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The impact of the state of Georgia's only public medical school spans from its founding nearly 200 years ago, in 1828, as one of the nation's first medical schools to its current role optimizing health and health care in Georgia and beyond through education, discovery and service.

The Medical College of Georgia is one of the nation’s largest medical schools by class size, with 240 students per class. The educational experience is anchored by the main campus in Augusta, regional clinical campuses for third- and fourth-year students across the state and a second four-year campus in Athens in partnership with the University of Georgia. MCG’s expanding partnerships with physicians and hospitals across Georgia currently provides about 350 sites where students can experience the full  spectrum of medicine, from complex care hospitals to small-town solo practices. MCG and its teaching hospitals also provide postgraduate education to more than 500 residents and fellows in 50 different Accreditation Council for Graduate Medical Education-approved programs.

Our researchers and clinicians focus on what most impacts the health of Georgia's and America’s children and adults, including cardiovascular biology and disease, cancer, neurosciences and behavioral sciences, public and preventive health, regenerative and reparative medicine, personalized medicine and genomics. Our physician faculty also share their expertise with physicians and patients at about 100 clinics and hospitals statewide.

 

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G. Lombard Kelly Building

706-721-3186

706-721-0959

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Medical College of Georgia News

photo from article Repetitive compression of limbs appears to aid recovery from deadly brain bleeds

Repetitive compression of limbs appears to aid recovery from deadly brain bleeds

Scientists want to know more about how an inexpensive, low-risk treatment may improve recovery from the most deadly type of stroke. Called remote ischemic conditioning, or RIC, it involves successive bouts of compressing then relaxing an arm or leg with a blood pressure-like cuff, most typically for four cycles of five minutes of inflation followed by five minutes of deflation and enables better use of a natural pathway for brain repair.

two people

New model helping identify pregnant women whose previous kidney injury puts them, babies at risk

Young pregnant women, who appear to have fully recovered from an acute injury that reduced their kidney function, have higher rates of significant problems like preeclampsia and low birthweight babies. MCG scientists are working to better understand, identify and ideally avoid this recently identified association.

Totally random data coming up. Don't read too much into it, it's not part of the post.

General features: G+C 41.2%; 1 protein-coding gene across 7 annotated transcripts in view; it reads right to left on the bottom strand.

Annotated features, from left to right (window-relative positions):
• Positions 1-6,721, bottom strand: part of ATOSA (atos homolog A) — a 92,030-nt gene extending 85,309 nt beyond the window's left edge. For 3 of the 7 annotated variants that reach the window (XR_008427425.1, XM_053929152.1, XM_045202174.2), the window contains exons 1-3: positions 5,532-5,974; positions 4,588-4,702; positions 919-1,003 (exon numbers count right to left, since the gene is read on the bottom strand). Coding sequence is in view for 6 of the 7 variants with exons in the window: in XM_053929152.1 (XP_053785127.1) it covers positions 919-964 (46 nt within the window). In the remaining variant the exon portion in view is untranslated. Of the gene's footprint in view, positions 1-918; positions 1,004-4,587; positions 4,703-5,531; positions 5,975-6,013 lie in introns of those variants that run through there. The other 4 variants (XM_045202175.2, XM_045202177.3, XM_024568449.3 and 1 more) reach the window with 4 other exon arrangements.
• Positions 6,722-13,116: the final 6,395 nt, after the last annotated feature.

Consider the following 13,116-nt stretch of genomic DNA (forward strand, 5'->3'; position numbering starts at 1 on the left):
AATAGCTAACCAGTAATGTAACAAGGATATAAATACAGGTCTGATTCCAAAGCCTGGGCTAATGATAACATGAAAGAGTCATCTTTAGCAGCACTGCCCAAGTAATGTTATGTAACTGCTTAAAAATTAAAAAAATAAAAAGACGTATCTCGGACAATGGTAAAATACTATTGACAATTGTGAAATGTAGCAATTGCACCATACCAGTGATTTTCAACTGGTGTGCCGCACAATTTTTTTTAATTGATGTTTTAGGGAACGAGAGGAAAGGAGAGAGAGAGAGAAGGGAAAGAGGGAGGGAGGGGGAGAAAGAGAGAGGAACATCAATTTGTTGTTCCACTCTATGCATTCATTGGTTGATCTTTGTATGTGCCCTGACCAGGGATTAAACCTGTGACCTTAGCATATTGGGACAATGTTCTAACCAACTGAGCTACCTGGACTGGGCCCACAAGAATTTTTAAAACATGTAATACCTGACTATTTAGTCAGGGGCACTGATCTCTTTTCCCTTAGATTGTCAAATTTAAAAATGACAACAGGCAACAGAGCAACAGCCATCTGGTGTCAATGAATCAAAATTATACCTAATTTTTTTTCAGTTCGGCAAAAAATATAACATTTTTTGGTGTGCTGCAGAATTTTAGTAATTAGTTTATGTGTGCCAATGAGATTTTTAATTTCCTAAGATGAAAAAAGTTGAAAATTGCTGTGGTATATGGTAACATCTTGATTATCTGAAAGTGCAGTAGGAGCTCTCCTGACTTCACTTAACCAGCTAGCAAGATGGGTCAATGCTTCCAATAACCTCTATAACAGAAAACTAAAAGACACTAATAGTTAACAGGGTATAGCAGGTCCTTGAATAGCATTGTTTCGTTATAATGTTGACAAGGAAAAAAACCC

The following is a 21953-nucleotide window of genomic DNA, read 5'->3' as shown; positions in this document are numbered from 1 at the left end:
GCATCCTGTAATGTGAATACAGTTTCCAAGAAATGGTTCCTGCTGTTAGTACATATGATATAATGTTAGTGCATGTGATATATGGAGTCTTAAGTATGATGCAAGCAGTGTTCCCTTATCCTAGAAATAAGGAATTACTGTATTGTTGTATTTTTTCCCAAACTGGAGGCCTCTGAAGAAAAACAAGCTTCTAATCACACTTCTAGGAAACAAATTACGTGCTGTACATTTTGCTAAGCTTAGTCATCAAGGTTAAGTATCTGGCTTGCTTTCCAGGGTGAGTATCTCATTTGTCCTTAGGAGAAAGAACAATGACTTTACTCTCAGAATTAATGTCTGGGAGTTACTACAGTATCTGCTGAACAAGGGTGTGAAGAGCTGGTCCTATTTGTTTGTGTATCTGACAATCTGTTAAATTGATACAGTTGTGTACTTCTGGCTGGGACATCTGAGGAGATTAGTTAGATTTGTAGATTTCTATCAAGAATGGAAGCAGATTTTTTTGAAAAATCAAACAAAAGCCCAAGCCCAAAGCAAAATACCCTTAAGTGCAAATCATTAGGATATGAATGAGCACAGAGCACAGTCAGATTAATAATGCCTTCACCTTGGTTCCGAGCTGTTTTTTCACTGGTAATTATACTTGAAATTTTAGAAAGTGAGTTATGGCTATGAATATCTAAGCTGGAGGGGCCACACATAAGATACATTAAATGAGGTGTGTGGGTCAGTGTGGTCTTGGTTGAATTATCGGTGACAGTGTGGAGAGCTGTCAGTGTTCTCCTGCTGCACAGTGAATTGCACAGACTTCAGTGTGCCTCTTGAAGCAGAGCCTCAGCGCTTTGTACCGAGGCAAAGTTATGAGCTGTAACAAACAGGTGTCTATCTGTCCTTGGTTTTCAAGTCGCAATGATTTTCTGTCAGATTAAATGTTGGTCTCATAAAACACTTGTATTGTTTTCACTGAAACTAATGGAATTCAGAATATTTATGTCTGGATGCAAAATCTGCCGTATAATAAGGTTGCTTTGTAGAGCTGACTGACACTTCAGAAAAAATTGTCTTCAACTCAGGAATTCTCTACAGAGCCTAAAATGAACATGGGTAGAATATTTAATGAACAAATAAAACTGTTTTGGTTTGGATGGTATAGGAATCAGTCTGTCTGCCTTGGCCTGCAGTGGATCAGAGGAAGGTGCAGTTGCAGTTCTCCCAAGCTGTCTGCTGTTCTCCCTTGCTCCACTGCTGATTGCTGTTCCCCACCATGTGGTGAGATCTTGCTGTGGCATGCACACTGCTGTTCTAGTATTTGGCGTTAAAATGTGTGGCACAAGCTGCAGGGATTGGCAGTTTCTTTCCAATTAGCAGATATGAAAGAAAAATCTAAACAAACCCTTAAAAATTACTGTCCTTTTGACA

doctor in lab

NASA grant enables scientist to explore ways to keep astronauts’ bones strong in space

The skeleton’s ability to adapt to mechanical loading — the forces put on bone by both gravity and muscle in response to movement — is critical to bone health, and circumstances like spaceflight or a spinal cord injury can interfere, says Dr. Meghan E. McGee-Lawrence, MCG biomedical engineer. With a new grant from NASA, she hopes to better understand how lack of gravity and other causes of disuse affect the usual dynamics of the skeleton, and find ways to restore a healthy dynamic when usual options like increased physical activity and weight lifting are not viable.

Doctor

Tiny population of neurons may have big role in depression

Chronic stress that changes the function of a tiny group of neurons known to be important to energy homeostasis in the body as well prompting us to pick up a fork when we are hungry may contribute to depression.

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Tailor-made medical education

Ultrasound Teaching

The Medical College of Georgia at Augusta University is redesigning its four-year core MD curriculum to three years to enable students to better tailor-make their fourth-year learning experience.

The redesign provides a more efficient pathway into primary care for a percentage of students. The majority of students will spend the fourth year of medical school honing clinical and research skills or completing a dual degree.

The MCG 3+ Primary Care Pathway would see a percentage of students who commit to primary care practice in rural or underserved Georgia, graduate in three years and immediately enter a residency in either family medicine, internal medicine, pediatrics, obstetrics and gynecology or general surgery. Dependent on future funding, those students would receive a scholarship.

Another option for students with the new curriculum will be to use their fourth year to earn a dual degree, like the university’s MD/MBA or MD/MPH. The final option would enable students to use their fourth year for advanced clinical training and/or research in their chosen future career specialty.

More about the 3+ Program